Read this story from CKNW on the recent debate held in Vancouver over Kinder Morgan’s proposal to build a new pipeline from the Alberta Tar Sands to Burrard Inlet, resulting in a drastic increase in oil tanker traffic. (Oct. 30, 2012)
Risk is part of the equation for Kinder Morgan’s Trans Mountain expansion project, but it can be managed.
That was the message from SMIT Marine Canada president Frans Tjallingii.
He argued in favour of the project at a debate Tuesday evening at UBC Robson Square.
“I think there’s always going to be a certain level of risk, but it’s about evaluating what that risk is and taking mitigating measures and then improving on those measures as we go along. Not waiting for accidents to happen, but also learning from things that are not yet an incident and improving on that basis.”
Those arguing against the pipeline said they didn’t doubt those in favour of the project would try to make it as safe as possible.
They just said they doubted protective measures would ultimately prevent an environmental catastrophe.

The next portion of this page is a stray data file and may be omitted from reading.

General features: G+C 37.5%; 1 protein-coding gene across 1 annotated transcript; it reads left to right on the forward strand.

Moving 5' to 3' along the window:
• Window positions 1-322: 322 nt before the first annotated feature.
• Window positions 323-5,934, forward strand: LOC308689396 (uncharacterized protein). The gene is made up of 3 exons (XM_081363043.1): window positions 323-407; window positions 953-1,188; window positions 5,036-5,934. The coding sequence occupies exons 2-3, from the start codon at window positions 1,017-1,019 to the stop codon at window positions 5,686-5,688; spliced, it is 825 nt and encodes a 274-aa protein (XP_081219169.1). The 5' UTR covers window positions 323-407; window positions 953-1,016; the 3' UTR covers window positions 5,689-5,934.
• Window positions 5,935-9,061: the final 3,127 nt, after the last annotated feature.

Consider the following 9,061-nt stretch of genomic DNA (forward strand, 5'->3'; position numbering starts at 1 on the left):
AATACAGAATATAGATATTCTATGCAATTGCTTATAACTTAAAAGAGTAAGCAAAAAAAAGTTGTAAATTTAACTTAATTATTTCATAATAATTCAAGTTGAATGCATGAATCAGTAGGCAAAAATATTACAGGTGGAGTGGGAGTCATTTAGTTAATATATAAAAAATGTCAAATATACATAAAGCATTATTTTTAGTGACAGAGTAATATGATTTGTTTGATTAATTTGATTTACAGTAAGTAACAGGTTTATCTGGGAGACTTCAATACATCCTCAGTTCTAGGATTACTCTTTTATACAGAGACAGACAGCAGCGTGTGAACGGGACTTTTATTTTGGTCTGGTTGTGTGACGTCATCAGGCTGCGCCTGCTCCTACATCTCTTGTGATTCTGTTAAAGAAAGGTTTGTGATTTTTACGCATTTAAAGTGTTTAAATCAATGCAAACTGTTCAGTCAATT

Documentary filmmaker Damien Gillis was on the panel opposing the pipeline expansion.
He says even from a financial perspective, the plan doesn’t make sense.
“I look at the risk versus reward. Still, I’m unpersuaded and I don’t think I will be at this point.”
Gillis says if there was an oil spill as a result of increased tanker traffic the cost could be up to $40-billion.
And as for the “Greenest City in the World” ambitions?
He says the project could lead to the city kissing that dream goodbye.
Read original story: http://www.cknw.com/news/vancouver/story.aspx/story.aspx?ID=1800236